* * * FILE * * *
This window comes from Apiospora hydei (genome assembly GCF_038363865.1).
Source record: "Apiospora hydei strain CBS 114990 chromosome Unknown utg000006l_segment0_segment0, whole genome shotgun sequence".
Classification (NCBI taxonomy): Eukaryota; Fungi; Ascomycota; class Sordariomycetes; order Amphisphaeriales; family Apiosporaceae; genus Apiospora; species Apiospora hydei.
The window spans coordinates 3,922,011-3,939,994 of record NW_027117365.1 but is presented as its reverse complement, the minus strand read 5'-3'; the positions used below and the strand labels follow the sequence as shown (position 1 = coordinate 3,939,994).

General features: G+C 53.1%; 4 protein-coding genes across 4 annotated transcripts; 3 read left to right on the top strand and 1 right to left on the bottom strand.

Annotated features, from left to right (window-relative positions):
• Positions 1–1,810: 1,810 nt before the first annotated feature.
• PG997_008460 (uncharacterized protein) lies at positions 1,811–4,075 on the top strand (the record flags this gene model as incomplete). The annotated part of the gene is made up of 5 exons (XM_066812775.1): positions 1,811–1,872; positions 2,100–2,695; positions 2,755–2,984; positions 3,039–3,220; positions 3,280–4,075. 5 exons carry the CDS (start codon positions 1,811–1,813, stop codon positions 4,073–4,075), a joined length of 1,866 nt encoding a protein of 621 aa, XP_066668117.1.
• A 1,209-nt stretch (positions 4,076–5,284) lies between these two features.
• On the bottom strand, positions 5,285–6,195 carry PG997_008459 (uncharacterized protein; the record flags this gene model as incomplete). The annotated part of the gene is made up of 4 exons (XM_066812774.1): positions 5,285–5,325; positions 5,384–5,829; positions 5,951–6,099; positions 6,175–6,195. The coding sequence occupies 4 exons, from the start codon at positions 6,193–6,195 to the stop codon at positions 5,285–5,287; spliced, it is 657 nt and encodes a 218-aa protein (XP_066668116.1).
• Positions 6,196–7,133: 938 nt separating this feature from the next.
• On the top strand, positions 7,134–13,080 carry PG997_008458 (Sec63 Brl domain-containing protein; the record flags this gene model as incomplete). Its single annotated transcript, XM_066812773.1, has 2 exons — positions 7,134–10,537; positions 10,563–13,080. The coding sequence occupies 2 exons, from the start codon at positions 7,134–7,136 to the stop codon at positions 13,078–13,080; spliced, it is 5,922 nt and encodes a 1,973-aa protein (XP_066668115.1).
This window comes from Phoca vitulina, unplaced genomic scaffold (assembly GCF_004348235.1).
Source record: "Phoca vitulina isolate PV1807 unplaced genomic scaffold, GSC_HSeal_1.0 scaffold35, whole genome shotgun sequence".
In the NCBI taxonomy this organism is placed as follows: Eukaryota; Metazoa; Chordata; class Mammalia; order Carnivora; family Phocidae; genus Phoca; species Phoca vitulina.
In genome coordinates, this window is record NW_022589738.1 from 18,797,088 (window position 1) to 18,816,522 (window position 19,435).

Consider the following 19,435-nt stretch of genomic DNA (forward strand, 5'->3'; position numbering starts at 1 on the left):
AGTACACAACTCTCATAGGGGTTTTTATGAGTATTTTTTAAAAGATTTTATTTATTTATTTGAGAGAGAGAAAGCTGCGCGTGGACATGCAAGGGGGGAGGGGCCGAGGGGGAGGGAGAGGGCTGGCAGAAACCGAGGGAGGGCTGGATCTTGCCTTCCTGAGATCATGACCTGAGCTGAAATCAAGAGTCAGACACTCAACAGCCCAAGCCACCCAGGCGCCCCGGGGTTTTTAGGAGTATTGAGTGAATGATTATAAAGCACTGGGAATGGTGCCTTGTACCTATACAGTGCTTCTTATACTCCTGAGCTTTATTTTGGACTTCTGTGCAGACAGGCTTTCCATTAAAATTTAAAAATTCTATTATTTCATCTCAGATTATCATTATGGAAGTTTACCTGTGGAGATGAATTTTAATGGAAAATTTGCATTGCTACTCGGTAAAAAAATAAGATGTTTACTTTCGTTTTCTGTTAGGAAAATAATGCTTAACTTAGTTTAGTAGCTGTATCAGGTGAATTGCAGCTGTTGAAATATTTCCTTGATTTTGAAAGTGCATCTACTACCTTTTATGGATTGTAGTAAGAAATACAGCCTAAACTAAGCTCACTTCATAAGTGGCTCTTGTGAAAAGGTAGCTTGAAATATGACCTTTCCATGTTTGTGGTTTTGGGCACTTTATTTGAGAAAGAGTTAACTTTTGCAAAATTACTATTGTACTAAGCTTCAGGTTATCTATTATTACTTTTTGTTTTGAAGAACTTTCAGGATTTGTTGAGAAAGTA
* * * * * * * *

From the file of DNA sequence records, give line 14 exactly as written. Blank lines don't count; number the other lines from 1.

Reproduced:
Source record: "Phoca vitulina isolate PV1807 unplaced genomic scaffold, GSC_HSeal_1.0 scaffold35, whole genome shotgun sequence".